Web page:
Rethinking Innateness: A connectionist perspective on development is a book regarding gene/environment interaction, published in 1996 by Jeffrey Elman, Annette Karmiloff-Smith, Elizabeth Bates, Mark Johnson, Domenico Parisi, and Kim Plunkett. It has been cited more than 1,000 times in scientific articles, and has been nominated as one of the “One hundred most influential works in cognitive science from the 20th Century”.
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- Influences 2
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- References 4
It questioned whether some of the “hard nativist” positions, such as those adopted by Noam Chomsky, Steven Pinker and Elizabeth Spelke, are biologically plausible. For example, the authors challenged a claim by Pinker that children are born with innate domain-specific knowledge of the principles of grammar, by questioning how the knowledge that Pinker suggests might actually be encoded in the genes.
Elman et al. argue that information concerning something as specific as grammatical rules (which they classify as propositional information) could only be encoded as pre-specified “weights” between neurons in the cortex. But they argue that evidence from a number of sources, such as brain plasticity (the ability of a brain to change its response properties during development) shows that information cannot be hard-wired in this way.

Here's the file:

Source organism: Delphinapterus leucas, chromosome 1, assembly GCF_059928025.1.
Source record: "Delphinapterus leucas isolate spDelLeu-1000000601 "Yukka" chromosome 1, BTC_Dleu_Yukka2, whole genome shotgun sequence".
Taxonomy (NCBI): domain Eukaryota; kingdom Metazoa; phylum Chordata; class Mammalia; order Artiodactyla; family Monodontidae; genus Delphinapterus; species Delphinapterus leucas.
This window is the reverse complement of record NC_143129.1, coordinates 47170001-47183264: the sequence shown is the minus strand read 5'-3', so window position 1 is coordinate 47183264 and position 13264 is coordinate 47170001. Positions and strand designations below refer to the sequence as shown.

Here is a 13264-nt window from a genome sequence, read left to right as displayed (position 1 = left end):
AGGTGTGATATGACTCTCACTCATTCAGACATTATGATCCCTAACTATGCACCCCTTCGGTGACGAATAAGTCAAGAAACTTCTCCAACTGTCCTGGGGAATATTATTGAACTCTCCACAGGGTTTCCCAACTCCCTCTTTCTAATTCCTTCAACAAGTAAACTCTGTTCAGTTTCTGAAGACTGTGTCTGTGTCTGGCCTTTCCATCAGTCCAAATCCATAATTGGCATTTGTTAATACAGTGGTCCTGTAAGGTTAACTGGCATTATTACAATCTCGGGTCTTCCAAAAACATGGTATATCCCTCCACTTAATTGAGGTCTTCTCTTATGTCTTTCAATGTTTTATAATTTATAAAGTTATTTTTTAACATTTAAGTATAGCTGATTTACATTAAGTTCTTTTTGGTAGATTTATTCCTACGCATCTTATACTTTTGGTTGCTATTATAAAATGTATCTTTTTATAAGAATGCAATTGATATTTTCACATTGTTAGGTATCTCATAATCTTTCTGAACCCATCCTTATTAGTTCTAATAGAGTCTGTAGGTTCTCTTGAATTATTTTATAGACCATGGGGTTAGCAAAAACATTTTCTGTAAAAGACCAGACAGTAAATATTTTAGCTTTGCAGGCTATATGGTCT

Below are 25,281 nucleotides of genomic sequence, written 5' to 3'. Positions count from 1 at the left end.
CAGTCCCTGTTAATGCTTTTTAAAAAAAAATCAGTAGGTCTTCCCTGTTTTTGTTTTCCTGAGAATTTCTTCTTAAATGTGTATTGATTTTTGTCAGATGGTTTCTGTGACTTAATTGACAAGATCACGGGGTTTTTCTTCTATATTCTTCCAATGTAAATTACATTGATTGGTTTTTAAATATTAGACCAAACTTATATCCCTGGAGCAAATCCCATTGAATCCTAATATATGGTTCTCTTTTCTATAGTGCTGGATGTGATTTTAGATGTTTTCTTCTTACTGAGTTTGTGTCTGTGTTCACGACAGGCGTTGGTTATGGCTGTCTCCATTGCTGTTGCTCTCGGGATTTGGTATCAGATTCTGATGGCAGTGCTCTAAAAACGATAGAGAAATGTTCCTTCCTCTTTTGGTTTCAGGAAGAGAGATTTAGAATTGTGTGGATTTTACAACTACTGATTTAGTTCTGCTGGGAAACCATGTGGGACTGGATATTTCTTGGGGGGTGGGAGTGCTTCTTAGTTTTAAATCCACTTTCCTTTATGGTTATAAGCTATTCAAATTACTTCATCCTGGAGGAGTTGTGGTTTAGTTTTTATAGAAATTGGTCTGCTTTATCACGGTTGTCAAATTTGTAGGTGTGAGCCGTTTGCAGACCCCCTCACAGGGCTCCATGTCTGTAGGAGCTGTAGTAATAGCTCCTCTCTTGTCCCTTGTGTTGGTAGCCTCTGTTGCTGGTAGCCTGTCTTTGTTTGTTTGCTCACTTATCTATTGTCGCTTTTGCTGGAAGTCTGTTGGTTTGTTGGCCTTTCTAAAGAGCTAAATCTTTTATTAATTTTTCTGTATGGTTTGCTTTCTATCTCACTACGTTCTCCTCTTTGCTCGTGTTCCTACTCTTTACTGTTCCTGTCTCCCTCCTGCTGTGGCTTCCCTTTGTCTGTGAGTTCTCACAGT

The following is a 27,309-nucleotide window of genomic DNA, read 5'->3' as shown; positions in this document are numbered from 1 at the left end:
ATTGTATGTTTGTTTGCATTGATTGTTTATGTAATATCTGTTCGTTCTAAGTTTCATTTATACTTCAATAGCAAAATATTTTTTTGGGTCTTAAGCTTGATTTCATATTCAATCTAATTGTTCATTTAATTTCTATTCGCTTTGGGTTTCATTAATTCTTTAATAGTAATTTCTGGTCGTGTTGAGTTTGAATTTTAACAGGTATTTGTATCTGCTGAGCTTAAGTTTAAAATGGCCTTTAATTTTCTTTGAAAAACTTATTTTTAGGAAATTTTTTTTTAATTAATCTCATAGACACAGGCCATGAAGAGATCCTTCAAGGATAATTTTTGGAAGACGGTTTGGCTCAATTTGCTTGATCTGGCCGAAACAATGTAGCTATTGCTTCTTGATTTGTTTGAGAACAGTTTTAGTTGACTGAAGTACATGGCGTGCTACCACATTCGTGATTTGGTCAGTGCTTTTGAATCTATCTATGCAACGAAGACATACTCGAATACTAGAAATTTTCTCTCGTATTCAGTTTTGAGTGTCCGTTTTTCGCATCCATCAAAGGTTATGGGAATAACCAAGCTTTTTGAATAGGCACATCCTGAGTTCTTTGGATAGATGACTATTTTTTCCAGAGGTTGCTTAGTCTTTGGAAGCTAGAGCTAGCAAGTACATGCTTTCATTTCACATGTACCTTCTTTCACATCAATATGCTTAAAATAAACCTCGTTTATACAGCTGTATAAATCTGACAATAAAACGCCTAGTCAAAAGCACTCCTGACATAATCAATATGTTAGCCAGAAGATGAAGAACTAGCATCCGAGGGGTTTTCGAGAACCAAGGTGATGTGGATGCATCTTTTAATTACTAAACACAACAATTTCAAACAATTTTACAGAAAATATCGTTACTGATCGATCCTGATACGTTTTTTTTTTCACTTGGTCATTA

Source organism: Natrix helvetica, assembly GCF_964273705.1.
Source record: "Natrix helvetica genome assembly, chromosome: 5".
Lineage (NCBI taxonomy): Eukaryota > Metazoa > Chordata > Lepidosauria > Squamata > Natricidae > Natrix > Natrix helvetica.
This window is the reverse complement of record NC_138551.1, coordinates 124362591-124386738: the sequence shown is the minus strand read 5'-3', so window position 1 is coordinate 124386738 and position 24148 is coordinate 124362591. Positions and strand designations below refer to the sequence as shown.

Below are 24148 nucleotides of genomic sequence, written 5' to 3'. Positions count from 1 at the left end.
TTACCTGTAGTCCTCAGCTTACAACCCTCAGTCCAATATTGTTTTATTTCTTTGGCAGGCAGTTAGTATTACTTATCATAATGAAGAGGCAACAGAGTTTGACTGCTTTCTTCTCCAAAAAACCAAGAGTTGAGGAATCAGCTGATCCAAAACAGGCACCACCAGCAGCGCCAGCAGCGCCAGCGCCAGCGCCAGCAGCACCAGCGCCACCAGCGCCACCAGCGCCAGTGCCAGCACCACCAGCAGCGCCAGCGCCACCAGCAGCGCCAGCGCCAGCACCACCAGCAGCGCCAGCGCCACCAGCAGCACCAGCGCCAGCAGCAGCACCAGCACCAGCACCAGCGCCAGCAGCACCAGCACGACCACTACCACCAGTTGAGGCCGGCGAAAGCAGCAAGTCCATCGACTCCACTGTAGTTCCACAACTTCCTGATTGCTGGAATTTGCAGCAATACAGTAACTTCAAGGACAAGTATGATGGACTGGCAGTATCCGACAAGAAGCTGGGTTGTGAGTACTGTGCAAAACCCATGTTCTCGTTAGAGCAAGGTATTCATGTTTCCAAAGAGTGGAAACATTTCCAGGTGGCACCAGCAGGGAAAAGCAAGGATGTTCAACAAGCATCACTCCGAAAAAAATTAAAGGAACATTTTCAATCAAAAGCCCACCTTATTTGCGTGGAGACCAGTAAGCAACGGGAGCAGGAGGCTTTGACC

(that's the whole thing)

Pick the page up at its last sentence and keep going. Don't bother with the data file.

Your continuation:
Instead, they argue that genes might influence brain development by determining a system’s “architectural constraints”. By establishing the physical structure of a system, they argue that genes would, in effect, by determining the learning algorithms the system employs to respond to the environment. They argue that the specific propositional information in the system would be determined as a result of the system responding to environmental stimulation.
The ideas in Rethinking Innateness have been influential and developed in a number of ways. For example Mark Johnson has gone on to develop his Interactive Specialization hypothesis, in part building on ideas from Rethinking Innateness. Jeffrey Elman has also gone on to become one of the most widely recognized figures in computational neuroscience, recently being awarded the David E. Rumelhart Prize for Theoretical Contributions to Cognitive Science.
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